Here’s the question. I know that if I have a 30 year mortgage, paying bi-monthly (or every 2 weeks, which works out to 26 payments a year) will pay down my loan more quickly than if I just pay once a month.

Let’s use some numbers to make this easier to visualize. (this is a hypothetical to make things easier, apologies if some think this is too easy)

Let’s say my mortgage is $1200/year. This equates to $100/month (or 12 equal payments of $100 each). If I choose the bi-weekly option, I pay $50/14 days, (or 26 equal payments of $50, which would equal $1300/year.

So, when I’m paying $1300 instead of $1200/year, the principle is getting paid down more quickly over time since I’m hitting the balance every 14 days instead of every 30-31 days. Net Present Value and all that. I believe this significantly reduces the number of years of a loan, from 30 to 24 -25 years based on the bi-weekly payments.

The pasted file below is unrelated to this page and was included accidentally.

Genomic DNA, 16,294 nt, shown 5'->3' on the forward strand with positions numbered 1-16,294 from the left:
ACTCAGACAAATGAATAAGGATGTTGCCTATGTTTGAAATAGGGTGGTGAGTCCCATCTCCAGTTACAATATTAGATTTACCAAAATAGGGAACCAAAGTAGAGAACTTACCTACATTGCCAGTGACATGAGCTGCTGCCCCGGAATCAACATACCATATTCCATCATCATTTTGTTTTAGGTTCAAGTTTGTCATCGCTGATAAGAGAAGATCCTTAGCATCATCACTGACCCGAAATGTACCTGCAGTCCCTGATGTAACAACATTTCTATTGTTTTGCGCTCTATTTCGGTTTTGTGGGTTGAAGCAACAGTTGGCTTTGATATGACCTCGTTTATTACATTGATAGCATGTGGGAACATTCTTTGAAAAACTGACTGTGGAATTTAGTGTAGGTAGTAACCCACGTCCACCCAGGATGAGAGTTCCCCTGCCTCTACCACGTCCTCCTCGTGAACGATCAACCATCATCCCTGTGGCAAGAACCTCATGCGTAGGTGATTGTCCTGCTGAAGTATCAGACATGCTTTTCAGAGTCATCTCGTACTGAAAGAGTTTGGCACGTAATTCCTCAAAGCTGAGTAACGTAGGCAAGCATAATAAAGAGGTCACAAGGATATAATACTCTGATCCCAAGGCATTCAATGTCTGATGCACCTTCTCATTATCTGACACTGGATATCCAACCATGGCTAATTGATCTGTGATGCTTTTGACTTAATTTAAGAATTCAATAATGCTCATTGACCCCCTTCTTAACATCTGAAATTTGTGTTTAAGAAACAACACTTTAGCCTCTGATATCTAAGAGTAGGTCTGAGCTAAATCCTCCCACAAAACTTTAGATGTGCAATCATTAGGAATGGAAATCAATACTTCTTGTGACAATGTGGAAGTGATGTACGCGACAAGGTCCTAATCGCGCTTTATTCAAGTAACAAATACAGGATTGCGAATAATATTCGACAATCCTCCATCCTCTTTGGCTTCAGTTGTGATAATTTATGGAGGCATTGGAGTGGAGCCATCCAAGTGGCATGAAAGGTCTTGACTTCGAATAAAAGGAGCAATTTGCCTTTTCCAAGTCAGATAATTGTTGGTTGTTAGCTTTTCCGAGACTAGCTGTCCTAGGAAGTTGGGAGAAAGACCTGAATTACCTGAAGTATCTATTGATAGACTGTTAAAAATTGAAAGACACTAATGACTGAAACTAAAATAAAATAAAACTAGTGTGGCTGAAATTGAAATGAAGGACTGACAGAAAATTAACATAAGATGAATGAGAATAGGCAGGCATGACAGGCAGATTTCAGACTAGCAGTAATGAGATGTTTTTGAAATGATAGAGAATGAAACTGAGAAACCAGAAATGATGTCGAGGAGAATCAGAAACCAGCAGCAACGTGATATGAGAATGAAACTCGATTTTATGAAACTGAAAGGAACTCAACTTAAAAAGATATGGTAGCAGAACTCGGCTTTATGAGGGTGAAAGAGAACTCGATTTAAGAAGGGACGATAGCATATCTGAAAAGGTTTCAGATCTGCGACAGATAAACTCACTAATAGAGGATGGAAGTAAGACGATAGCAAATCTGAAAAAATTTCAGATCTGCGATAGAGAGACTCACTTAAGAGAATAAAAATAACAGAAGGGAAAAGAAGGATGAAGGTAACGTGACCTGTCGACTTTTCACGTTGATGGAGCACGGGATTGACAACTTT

However, what if instead of paying bi-weekly, I divide the extra monthly payment over the course of the year, so each month I would pay $100/month + $100/12, or $108.33/month. At the end of the year, my output toward my mortgage would be the same ($1300). However, would the mortgages be paid off at the same time? Or would paying bi-weekly still make sense since I’m hitting the principle more quickly each month (with less money, of course, but still 15 days earlier than the monthly payment.

My January payments look like this: $50 paid on the 14th, $50 paid on the 28th or $108.33 on Jan 31st.

I’ve talked to a few people about this. Some say paying it bi-weekly is the better way to go, and will reduce your principle faster. Others say it is a wash and I will be paying the same length of time over the life of the loan. Which is the correct answer? If they are both the same, then why do banks advertise the option of paying bi-weekly in the first place? Why not just point out the additional 1/12th payment/month and do away with the bi-weekly option?

SFP

(boy, that sounds convoluted. It’s really not. Sorry for the description. Hopefully, if you have ever had a mortgage, it will make sense.)